Whether a Democrat, Republican, Independent or undecided voter, the 2016 election season stressed people out. The American Psychological Association reported back in October that 52 percent of adults said that the election season had served as at least a large or significant source of stress. (Courtesy APA)

Dr. Seth Norrholm, PhD suggests these effective strategies that you can use as you process your post-election fatigue:

(1) DO Keep up with your daily activities, routines, hobbies, and social plans

Acute, sudden onset of sadness and depression can lead to a state of withdrawal and avoidance of daily life and this has the danger of spinning into a dangerous vicious cycle. So that means get on your bike, put on your running shoes, go for a long walk with your dog – all of these activities will help you feel better and reinforce your sense that life will go on.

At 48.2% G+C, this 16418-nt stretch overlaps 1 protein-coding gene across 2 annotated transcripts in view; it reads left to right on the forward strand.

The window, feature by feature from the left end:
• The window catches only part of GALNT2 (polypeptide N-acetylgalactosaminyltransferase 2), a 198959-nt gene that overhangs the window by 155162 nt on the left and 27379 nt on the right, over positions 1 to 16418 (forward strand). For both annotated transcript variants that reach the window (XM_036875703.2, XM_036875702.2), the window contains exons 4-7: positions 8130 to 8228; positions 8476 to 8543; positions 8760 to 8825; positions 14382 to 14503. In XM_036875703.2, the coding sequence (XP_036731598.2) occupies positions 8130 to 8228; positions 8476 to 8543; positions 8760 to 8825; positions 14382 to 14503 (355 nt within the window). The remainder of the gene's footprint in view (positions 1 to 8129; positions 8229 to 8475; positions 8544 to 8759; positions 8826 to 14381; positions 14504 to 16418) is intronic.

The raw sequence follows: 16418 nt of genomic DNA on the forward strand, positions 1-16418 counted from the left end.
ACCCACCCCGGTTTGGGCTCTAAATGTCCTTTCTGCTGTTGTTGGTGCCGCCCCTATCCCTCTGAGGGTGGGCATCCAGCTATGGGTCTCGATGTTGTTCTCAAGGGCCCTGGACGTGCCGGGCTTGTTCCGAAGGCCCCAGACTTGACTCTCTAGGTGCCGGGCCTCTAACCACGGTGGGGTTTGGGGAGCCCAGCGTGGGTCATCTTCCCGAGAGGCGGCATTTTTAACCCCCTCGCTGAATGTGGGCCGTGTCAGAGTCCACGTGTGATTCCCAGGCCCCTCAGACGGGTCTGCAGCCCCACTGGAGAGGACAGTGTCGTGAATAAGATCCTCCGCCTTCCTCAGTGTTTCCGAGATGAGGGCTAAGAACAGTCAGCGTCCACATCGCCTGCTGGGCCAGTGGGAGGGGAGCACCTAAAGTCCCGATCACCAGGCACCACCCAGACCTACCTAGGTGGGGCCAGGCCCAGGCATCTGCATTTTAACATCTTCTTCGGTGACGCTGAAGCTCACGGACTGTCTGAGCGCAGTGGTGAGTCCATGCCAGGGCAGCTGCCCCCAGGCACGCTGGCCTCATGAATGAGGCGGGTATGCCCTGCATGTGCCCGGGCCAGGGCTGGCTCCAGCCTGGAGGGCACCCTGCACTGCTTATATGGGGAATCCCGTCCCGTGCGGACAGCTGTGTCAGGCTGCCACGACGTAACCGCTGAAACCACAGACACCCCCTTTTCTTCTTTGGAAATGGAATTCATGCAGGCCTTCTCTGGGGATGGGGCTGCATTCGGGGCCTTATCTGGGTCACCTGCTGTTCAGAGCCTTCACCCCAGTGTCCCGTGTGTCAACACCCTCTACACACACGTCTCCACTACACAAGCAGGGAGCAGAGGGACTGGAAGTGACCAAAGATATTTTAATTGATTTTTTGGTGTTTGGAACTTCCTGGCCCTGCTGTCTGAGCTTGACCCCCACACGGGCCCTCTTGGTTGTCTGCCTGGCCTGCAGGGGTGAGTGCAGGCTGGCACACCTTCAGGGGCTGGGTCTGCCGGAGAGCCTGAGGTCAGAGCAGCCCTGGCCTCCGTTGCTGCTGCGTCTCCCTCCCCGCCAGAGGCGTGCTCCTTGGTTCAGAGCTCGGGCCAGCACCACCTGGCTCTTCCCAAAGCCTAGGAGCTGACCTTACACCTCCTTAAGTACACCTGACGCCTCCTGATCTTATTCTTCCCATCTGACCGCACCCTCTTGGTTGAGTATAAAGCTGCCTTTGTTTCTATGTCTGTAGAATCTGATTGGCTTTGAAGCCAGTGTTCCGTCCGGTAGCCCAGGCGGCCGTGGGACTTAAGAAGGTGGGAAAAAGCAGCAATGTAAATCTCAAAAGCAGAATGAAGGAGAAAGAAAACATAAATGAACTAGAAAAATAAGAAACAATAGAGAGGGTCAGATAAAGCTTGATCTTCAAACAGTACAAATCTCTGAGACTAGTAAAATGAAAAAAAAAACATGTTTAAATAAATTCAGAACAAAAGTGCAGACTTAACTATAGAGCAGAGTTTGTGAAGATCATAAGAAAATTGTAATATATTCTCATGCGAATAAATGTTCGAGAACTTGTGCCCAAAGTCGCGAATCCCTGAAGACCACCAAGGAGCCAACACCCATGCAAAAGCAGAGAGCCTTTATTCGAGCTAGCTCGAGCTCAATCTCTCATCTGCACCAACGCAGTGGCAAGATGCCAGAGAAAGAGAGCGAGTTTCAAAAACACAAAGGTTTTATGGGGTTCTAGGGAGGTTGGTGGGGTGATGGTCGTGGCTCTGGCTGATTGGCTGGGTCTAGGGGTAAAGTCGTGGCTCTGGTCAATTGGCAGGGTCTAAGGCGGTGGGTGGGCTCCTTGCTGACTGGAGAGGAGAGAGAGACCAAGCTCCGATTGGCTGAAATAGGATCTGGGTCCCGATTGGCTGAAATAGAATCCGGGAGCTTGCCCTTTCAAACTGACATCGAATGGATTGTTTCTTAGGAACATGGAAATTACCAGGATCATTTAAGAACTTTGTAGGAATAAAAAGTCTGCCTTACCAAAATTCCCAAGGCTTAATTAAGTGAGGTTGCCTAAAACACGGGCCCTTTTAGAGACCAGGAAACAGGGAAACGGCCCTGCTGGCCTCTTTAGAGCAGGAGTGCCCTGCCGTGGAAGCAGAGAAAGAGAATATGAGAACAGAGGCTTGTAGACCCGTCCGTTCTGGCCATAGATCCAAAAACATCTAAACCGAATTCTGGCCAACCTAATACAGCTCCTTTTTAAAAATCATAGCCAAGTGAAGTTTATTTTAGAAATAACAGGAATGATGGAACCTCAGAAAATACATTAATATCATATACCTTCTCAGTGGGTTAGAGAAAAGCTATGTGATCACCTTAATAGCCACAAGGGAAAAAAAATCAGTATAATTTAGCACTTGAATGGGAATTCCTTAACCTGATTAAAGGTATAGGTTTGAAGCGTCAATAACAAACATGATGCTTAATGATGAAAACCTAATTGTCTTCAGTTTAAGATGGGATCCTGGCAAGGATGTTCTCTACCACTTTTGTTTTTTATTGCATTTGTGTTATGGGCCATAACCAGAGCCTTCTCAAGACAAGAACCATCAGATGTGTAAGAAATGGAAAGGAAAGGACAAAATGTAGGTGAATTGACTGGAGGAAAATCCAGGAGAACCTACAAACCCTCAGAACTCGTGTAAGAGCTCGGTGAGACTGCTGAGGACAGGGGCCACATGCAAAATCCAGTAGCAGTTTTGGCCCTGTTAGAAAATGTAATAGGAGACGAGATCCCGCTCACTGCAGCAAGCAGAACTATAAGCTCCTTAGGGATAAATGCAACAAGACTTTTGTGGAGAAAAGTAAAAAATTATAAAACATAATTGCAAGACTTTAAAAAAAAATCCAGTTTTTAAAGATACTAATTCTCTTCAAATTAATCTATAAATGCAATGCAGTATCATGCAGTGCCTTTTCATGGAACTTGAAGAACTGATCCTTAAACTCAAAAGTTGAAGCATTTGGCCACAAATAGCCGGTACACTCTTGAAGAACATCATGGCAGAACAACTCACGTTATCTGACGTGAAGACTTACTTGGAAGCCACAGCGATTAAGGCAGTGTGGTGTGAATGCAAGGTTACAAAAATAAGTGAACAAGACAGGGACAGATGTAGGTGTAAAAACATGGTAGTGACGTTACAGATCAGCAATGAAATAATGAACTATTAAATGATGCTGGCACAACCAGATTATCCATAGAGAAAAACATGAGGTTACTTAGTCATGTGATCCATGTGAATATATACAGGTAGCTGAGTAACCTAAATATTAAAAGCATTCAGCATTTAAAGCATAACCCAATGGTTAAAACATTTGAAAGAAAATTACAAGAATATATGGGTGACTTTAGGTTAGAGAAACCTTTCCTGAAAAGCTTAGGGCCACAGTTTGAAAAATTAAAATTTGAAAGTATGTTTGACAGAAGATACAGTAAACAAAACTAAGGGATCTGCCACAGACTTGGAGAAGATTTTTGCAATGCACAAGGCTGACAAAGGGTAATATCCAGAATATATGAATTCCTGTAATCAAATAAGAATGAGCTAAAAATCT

(2) DO NOT give in to the urge to debate the election results with friends, relatives, or co-workers

This will only prolong and potentially worsen your feelings of anger and frustration and possibly lead you into the vicious cycle previously mentioned.

(3) DO stick to your core values and cherish the things that you hold dear

If you are feeling angry, sad, frustrated, and without focus, channel that energy to something productive and focus on things that are important to you like your family, your holiday traditions, your social groups, and your emotional support system. If you were an activist for the Democratic side, keep up with these activities. Continue to work toward change by working in the communities, reaching out to those in need, spreading information about causes for which you are passionate.

(4) DO act as a role model for your children, your students, your neighbors and your friends

These emotions feel very raw today and that is part of the healthy recovery process from what you have experienced. Yet do your best to keep in mind that others are watching and you will ultimately feel better with positive interaction with friends and family. This is not the time to go on a Twitter rant or vandalize the neighbors car. These activities are unproductive and will make you feel worse in the long run.